Commit 90f2447d authored by Jesper Juhl's avatar Jesper Juhl Committed by Linus Torvalds
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[PATCH] Documentation: Small applying-patches.txt update



Minor update to Documentation/applying-patches.txt
Signed-off-by: default avatarJesper Juhl <jesper.juhl@gmail.com>
Signed-off-by: default avatarAndrew Morton <akpm@osdl.org>
Signed-off-by: default avatarLinus Torvalds <torvalds@osdl.org>
parent 44fce35f
......@@ -2,7 +2,8 @@
Applying Patches To The Linux Kernel
------------------------------------
(Written by Jesper Juhl, August 2005)
Original by: Jesper Juhl, August 2005
Last update: 2005-12-02
......@@ -118,7 +119,7 @@ wrong.
When patch encounters a change that it can't fix up with fuzz it rejects it
outright and leaves a file with a .rej extension (a reject file). You can
read this file to see exactely what change couldn't be applied, so you can
read this file to see exactly what change couldn't be applied, so you can
go fix it up by hand if you wish.
If you don't have any third party patches applied to your kernel source, but
......@@ -127,7 +128,7 @@ and have made no modifications yourself to the source files, then you should
never see a fuzz or reject message from patch. If you do see such messages
anyway, then there's a high risk that either your local source tree or the
patch file is corrupted in some way. In that case you should probably try
redownloading the patch and if things are still not OK then you'd be advised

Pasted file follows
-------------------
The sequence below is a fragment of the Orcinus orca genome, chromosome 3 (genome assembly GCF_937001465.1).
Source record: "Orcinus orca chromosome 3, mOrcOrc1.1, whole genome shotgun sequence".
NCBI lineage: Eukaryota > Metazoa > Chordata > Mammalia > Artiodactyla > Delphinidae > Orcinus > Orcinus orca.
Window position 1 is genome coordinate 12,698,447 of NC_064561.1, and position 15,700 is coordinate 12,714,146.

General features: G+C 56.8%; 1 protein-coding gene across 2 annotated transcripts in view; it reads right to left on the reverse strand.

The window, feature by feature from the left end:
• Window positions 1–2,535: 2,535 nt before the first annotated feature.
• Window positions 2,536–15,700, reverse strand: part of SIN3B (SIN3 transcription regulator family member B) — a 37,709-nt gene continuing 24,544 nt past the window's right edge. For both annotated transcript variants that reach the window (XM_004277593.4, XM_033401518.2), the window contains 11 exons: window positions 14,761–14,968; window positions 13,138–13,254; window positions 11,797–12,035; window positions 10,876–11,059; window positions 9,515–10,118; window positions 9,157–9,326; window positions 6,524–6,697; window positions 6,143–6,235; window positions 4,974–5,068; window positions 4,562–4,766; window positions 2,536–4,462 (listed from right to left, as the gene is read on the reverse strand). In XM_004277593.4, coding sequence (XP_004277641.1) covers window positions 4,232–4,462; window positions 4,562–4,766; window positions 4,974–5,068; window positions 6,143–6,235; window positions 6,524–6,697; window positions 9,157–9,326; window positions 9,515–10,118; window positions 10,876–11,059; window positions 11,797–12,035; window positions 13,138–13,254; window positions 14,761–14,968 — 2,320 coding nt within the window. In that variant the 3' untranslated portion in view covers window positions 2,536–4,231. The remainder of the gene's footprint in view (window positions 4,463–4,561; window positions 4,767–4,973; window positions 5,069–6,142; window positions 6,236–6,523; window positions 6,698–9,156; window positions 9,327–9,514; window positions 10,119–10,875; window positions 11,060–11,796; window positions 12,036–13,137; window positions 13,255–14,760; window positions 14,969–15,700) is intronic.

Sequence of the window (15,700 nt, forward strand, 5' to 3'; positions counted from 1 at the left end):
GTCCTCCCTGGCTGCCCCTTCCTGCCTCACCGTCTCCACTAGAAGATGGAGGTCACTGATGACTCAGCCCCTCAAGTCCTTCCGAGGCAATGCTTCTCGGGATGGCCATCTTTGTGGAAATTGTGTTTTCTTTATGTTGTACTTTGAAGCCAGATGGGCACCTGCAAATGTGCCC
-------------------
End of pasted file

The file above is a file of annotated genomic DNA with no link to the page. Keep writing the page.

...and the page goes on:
re-downloading the patch and if things are still not OK then you'd be advised
to start with a fresh tree downloaded in full from kernel.org.
Let's look a bit more at some of the messages patch can produce.
......@@ -180,9 +181,11 @@ wish to apply.
Are there any alternatives to `patch'?
---
Yes there are alternatives. You can use the `interdiff' program
(http://cyberelk.net/tim/patchutils/) to generate a patch representing the
differences between two patches and then apply the result.
Yes there are alternatives.
You can use the `interdiff' program (http://cyberelk.net/tim/patchutils/) to
generate a patch representing the differences between two patches and then
apply the result.
This will let you move from something like 2.6.12.2 to 2.6.12.3 in a single
step. The -z flag to interdiff will even let you feed it patches in gzip or
bzip2 compressed form directly without the use of zcat or bzcat or manual
......@@ -197,7 +200,7 @@ do the additional steps since interdiff can get things wrong in some cases.
Another alternative is `ketchup', which is a python script for automatic
downloading and applying of patches (http://www.selenic.com/ketchup/).
Other nice tools are diffstat which shows a summary of changes made by a
Other nice tools are diffstat which shows a summary of changes made by a
patch, lsdiff which displays a short listing of affected files in a patch
file, along with (optionally) the line numbers of the start of each patch
and grepdiff which displays a list of the files modified by a patch where
......@@ -258,7 +261,7 @@ $ patch -p1 -R < ../patch-2.6.11.1 # revert the 2.6.11.1 patch
# source dir is now 2.6.11
$ patch -p1 < ../patch-2.6.12 # apply new 2.6.12 patch
$ cd ..
$ mv linux-2.6.11.1 inux-2.6.12 # rename source dir
$ mv linux-2.6.11.1 linux-2.6.12 # rename source dir
The 2.6.x.y kernels
......@@ -433,7 +436,11 @@ $ cd ..
$ mv linux-2.6.12-mm1 linux-2.6.13-rc3-mm3 # rename the source dir
This concludes this list of explanations of the various kernel trees and I
hope you are now crystal clear on how to apply the various patches and help
testing the kernel.
This concludes this list of explanations of the various kernel trees.
I hope you are now clear on how to apply the various patches and help testing
the kernel.
Thank you's to Randy Dunlap, Rolf Eike Beer, Linus Torvalds, Bodo Eggert,
Johannes Stezenbach, Grant Coady, Pavel Machek and others that I may have
forgotten for their reviews and contributions to this document.
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